The interior minister on Wednesday ordered a probe into any economic activity in Bahrain by the Lebanese Shiite movement Hezbollah, which the kingdom has branded a “terrorist organisation”.
Sheikh Rashid Al-Khalifa has “directed security bodies to probe possible Hezbollah activity in the Kingdom of Bahrain,” the official BNA news agency reported.
Bahrain will investigate “financial investments, commercial and economic activity, operations that masquerade as charities, bank accounts, money transfers and individual members of the organisation to take the required legal procedures”.
The strategic Sunni-ruled Gulf nation, which has been rocked by a Shiite-led uprising since 2011, last month banned opposition groups from having contacts with Hezbollah.
The move was aimed at limiting the movement’s suspected influence on the kingdom’s restive Shiite majority.
The interior minister’s announcement comes three days after the Gulf Cooperation Council — of which Bahrain is a member — warned its six nations could take measures against Hezbollah.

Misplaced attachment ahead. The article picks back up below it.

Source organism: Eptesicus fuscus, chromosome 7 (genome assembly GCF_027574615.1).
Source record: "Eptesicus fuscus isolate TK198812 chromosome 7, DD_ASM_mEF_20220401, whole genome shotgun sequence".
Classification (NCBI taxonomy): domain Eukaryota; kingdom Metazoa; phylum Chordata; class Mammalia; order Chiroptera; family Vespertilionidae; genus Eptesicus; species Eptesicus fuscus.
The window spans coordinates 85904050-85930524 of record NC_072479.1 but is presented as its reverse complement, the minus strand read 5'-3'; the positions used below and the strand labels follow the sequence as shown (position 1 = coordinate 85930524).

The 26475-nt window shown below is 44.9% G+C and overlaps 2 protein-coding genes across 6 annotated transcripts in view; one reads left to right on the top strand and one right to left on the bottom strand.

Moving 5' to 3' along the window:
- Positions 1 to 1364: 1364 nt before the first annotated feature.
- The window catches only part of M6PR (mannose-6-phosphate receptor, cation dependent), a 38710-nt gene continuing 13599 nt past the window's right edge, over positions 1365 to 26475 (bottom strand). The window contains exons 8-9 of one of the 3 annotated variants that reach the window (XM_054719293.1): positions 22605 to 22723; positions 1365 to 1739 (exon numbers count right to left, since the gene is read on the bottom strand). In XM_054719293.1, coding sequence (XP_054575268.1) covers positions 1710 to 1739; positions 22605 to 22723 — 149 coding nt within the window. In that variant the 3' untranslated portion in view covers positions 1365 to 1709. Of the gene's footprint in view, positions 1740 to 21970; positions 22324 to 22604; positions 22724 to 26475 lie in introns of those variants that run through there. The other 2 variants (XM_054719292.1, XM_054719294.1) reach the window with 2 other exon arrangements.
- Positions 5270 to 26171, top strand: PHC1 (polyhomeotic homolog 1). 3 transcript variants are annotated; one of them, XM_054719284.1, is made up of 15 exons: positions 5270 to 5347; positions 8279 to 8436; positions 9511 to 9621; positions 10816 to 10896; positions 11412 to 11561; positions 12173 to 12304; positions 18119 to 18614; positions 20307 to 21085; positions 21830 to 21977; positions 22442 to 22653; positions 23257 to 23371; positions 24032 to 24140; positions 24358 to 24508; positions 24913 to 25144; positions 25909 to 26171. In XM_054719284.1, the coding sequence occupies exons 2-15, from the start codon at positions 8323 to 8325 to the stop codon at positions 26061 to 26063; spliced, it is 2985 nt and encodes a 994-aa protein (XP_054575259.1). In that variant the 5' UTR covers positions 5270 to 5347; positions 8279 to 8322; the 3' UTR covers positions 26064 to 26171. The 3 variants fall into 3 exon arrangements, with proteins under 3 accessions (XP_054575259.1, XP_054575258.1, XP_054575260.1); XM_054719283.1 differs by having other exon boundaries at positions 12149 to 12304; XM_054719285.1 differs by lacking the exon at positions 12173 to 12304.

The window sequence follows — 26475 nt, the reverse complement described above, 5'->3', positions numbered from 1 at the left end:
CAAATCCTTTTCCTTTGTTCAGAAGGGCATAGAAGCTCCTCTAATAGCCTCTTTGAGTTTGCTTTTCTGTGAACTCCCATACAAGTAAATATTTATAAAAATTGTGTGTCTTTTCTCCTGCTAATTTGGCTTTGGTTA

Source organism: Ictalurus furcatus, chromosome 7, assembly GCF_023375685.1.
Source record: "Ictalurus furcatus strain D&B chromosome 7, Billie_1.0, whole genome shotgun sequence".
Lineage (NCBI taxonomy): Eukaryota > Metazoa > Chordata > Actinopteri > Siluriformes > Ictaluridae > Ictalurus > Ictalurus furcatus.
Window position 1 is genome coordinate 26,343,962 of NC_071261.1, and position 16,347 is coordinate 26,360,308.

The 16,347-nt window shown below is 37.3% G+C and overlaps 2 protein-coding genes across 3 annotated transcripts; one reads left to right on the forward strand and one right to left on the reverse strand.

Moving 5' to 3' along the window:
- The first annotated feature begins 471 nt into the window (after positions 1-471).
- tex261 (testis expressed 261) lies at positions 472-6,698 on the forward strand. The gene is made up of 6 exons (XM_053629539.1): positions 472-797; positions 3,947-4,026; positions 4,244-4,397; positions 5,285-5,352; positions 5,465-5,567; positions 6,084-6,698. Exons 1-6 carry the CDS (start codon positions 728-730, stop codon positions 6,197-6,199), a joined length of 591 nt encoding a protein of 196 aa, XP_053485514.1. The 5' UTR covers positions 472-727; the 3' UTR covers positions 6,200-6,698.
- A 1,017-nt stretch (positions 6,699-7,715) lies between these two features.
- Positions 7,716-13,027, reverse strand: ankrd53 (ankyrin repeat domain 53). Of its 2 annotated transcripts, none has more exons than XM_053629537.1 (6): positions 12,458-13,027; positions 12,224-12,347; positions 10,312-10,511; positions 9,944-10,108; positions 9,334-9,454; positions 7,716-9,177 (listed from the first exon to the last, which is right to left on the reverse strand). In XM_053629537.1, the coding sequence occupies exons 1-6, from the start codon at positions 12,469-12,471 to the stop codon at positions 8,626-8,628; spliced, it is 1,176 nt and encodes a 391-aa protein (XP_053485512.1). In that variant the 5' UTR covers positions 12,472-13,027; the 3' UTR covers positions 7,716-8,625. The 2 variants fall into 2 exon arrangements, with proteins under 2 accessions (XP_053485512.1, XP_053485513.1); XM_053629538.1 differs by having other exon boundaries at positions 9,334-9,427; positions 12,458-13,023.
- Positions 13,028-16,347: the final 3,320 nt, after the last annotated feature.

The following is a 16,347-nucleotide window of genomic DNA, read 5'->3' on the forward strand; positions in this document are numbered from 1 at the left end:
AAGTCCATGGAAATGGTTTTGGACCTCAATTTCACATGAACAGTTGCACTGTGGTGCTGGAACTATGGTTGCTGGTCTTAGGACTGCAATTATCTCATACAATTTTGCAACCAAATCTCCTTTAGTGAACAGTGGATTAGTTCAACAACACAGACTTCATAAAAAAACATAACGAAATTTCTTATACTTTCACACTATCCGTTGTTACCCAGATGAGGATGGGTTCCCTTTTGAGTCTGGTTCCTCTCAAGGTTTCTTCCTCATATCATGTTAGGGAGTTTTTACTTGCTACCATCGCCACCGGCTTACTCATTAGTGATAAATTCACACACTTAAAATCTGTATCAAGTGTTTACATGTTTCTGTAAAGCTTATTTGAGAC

During the 2011 protests in Bahrain, Hezbollah repeatedly slammed the Sunni dynasty for cracking down on Shiite demonstrators, drawing angry rebuttals from Manama which accused the Lebanese group of meddling in its internal affairs.
Hezbollah forces fought alongside Syrian government troops in a fierce battle to retake the Syrian town of Qusayr from mostly Sunni rebels.
The rebels were ousted from the town on Wednesday.
Foreign Minister Sheikh Khaled bin Ahmed Al-Khalifa has called Hezbollah chief Hassan Nasrallah — a popular figure among the Shiites of Bahrain — a “terrorist”.
Bahrain’s Shiites continue to demonstrate in their villages, frequently clashing with police.
A total of 80 people have been killed since the protests erupted, according to the International Federation for Human Rights.